Faith Deliverance Temple declared that the Parramore church is ready to fight against eminent domain by Mayor Buddy Dyer and the City of Orlando for the new Major League Soccer stadium. In major breaking news about the ongoing battle, the church announced that its leaders have retained Brigham Property Rights Law Firm and Shannon Keith Turner, P.A. to defend the church’s property rights against the City’s use of eminent domain.
“When the City of Orlando initially approached my family to negotiate a voluntary acquisition of the church’s property, we resisted because we did not want to sell. However, the City informed us that we wouldn’t have a choice as it would be using its eminent domain power to take the property,” said Jonathan Williams, son of the church’s founders.
“When it became apparent we wouldn’t reach an agreement with the City, we made inquiries about how we might fight off eminent domain. We hired attorney Andrew Brigham and made our decision to defend the church’s property rights. We would rather stay on the property and continue to use it for our church, than have it taken,” he added.
Attorney Andrew Prince Brigham issued a strong words against the City of Orlando’s use of eminent domain against the church. “The City’s proposed taking is not for a public purpose,” Brigham said. “The City is simply a conduit for eminent domain to take from one private entity, a church, and transfer the use of the property to another private entity, a soccer franchise. The Constitution of the State of Florida and Florida’s Eminent Domain Code were amended in 2006 to prohibit such an abuse of power.”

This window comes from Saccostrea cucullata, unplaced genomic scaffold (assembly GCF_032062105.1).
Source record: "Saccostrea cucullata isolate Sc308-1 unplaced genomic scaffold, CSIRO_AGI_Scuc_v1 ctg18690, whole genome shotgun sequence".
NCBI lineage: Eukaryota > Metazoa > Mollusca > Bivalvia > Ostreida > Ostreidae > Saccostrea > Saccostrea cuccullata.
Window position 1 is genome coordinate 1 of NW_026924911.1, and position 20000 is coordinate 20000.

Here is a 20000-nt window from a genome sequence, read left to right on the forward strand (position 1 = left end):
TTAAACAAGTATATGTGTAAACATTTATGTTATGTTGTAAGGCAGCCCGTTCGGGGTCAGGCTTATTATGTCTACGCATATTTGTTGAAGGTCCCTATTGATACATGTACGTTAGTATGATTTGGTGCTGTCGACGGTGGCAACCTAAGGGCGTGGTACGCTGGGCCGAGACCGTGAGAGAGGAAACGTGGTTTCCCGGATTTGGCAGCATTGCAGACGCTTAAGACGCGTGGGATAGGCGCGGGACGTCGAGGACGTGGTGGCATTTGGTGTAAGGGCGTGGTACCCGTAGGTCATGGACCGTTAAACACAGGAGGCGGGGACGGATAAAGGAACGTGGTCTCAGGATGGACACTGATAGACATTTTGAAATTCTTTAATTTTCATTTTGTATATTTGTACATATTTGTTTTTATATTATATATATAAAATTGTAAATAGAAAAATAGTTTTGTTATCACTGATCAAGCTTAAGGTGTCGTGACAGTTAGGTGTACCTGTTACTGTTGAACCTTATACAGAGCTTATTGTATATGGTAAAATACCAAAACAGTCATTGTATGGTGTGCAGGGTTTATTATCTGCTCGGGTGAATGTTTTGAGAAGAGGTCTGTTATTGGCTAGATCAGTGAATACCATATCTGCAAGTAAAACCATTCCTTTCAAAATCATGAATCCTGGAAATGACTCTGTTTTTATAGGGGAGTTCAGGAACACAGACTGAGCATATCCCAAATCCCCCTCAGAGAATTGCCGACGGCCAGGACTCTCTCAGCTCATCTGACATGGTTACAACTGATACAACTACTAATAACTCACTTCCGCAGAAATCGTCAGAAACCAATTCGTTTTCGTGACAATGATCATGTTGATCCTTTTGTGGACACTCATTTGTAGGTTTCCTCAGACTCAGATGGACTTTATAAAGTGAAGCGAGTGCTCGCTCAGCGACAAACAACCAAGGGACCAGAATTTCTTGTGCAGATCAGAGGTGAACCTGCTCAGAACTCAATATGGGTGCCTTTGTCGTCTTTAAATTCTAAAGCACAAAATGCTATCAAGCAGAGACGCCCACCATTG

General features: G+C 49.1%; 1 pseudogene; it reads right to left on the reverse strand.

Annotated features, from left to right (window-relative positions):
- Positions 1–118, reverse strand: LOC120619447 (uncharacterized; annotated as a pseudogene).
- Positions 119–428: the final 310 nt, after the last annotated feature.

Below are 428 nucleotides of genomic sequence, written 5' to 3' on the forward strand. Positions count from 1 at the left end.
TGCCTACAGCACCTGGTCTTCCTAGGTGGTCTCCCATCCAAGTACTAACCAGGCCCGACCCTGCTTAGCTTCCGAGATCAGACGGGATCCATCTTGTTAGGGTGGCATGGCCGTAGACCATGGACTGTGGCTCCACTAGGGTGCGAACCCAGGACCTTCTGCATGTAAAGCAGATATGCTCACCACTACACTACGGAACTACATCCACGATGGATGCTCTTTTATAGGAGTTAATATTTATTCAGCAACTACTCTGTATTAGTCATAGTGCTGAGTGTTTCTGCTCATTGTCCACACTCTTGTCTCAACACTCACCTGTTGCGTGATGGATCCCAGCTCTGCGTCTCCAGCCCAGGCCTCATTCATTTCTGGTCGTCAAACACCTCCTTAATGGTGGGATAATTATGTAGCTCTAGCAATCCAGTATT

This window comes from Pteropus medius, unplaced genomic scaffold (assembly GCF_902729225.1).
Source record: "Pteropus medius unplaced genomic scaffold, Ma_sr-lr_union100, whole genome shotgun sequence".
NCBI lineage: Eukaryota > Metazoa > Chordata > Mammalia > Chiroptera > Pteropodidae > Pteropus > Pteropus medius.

“The City’s Memorandum of Understanding and Facility Use Agreement with Orlando Sports Holdings, LLC, the MLS franchise, is prima facie evidence that the new stadium is less about the City’s ownership or control and more about the soccer club’s ownership or control,” he added. “It’s a classic example of the tail wagging the dog.”
In another statement, Pastor Kinsey Shack said, “Faith Deliverance Temple does not want and has not wanted to sell its property. We have been serving Orlando for nearly 40 years and have been at this very location more than 30 years.”
Church co-founder Catherine Williams said, “My late-husband, our family, and church members together built this building and our community from the ground up.”
The controversial eminent domain attempt by Mayor Dyer has been garnered national media attention, including the Washington Post calling the use of eminent domain likely “illegal” and Fox News headlining a “God Versus Major League Soccer” story, while ESPN even covered the gentrification concerns regarding the new proposed stadium.
The latest news that the Church is ready to fight back will not be welcome with officials from the City of Orlando or the Orlando City Soccer team. This will likely further complicate matters as well as public relations in the neighborhood as well. The MLS stadium construction has already been delayed from the original plan.